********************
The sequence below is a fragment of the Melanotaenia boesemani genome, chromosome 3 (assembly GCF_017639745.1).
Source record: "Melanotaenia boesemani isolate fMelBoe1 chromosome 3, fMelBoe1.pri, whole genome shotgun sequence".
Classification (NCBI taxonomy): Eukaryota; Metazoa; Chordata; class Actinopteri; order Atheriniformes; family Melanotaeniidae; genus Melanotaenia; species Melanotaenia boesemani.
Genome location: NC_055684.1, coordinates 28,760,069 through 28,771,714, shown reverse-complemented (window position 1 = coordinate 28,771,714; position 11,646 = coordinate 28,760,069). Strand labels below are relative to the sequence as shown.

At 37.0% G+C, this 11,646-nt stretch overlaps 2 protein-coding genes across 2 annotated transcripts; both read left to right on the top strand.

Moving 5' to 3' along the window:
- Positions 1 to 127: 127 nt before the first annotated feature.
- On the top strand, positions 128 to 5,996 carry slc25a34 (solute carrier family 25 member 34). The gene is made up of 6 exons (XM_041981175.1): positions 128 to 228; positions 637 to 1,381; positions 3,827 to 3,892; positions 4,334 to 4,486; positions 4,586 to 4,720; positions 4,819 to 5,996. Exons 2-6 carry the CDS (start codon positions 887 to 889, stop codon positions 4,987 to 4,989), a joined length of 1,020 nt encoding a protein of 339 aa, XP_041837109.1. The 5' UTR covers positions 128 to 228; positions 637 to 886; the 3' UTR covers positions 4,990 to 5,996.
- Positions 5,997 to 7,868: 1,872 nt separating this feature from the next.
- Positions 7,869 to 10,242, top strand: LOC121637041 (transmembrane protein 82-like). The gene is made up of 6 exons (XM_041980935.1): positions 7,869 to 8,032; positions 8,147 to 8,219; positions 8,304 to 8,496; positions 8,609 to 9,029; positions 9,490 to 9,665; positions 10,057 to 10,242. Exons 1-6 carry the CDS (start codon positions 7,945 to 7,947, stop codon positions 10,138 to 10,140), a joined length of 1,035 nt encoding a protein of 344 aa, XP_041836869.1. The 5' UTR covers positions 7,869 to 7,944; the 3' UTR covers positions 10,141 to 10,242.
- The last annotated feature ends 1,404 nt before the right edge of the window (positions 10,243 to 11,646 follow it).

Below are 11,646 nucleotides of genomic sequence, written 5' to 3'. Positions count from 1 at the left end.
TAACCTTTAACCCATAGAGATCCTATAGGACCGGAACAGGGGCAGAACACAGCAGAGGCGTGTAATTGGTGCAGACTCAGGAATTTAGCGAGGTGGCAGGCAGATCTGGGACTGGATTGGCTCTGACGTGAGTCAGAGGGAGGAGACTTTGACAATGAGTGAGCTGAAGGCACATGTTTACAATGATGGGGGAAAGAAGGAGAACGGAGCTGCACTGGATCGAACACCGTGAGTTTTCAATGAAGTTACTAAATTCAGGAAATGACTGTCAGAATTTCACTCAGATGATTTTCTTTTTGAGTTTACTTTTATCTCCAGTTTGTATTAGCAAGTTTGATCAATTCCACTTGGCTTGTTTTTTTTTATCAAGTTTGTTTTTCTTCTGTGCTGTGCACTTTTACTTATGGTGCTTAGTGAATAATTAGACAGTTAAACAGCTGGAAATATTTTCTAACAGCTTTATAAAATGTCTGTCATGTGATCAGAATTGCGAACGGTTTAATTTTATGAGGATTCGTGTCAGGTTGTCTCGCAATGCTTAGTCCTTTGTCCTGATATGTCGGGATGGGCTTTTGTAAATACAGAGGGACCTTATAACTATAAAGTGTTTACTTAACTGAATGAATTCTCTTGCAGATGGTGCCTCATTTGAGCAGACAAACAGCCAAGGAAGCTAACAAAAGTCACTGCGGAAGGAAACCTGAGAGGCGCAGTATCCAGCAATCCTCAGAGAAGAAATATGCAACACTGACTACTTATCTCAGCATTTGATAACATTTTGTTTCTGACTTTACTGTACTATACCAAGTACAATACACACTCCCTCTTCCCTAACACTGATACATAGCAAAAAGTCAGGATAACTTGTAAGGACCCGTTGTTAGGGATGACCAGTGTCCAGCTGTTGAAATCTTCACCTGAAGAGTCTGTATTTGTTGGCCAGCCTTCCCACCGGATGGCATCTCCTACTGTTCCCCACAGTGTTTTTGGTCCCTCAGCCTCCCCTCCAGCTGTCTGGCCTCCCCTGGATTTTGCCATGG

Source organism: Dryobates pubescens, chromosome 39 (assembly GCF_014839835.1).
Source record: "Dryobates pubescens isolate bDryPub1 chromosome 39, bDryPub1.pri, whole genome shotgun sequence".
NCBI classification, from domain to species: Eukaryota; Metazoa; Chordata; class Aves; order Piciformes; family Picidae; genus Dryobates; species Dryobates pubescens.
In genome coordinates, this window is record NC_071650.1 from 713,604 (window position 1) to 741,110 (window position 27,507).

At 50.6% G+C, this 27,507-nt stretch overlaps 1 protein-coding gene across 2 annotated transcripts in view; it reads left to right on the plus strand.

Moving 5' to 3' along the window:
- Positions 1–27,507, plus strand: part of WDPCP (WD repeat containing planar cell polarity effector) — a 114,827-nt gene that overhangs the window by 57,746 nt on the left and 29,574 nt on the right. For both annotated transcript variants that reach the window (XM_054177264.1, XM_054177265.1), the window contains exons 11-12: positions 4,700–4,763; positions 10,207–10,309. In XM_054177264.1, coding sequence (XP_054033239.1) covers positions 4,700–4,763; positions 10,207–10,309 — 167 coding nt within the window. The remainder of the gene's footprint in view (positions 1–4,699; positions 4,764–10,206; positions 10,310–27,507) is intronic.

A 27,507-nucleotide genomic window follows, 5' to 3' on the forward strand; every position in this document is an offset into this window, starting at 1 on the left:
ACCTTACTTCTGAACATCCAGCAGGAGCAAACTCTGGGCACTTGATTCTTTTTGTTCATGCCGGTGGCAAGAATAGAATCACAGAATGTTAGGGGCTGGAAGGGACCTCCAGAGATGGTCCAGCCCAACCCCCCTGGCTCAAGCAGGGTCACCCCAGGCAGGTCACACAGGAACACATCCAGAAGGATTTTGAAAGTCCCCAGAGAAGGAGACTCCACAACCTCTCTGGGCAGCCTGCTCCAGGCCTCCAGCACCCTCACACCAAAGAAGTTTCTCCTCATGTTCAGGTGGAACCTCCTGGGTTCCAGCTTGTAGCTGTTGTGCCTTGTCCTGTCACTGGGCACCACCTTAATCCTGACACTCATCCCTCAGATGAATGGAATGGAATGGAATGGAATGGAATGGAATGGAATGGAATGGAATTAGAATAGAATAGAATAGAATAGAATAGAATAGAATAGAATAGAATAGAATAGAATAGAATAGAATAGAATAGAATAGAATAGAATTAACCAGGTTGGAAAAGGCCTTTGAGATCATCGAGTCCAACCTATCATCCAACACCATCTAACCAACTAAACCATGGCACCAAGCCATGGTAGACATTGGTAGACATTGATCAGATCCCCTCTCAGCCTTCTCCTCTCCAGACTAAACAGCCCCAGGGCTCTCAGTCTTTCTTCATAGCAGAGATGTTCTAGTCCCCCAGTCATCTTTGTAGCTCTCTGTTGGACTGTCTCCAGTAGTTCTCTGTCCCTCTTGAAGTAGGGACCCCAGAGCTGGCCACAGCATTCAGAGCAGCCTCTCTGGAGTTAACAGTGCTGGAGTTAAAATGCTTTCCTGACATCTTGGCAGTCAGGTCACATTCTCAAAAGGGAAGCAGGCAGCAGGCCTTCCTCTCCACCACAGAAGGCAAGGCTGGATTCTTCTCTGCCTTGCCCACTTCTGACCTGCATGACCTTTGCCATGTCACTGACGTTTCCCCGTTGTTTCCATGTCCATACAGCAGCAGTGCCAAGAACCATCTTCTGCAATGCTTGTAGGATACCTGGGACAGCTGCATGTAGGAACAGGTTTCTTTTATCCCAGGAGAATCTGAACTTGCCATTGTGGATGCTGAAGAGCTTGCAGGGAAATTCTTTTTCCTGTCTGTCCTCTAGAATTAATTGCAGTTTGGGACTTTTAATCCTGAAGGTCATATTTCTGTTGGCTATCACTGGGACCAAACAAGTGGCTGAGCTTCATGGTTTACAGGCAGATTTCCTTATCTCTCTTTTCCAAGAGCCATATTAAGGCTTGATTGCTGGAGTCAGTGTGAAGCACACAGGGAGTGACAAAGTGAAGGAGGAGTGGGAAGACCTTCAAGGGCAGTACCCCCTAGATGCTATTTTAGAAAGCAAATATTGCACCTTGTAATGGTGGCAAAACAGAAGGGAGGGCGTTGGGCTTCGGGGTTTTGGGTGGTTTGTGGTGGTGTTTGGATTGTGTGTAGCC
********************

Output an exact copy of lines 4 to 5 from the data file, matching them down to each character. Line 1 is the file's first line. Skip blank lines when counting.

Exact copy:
Genome location: NC_055684.1, coordinates 28,760,069 through 28,771,714, shown reverse-complemented (window position 1 = coordinate 28,771,714; position 11,646 = coordinate 28,760,069). Strand labels below are relative to the sequence as shown.

At 37.0% G+C, this 11,646-nt stretch overlaps 2 protein-coding genes across 2 annotated transcripts; both read left to right on the top strand.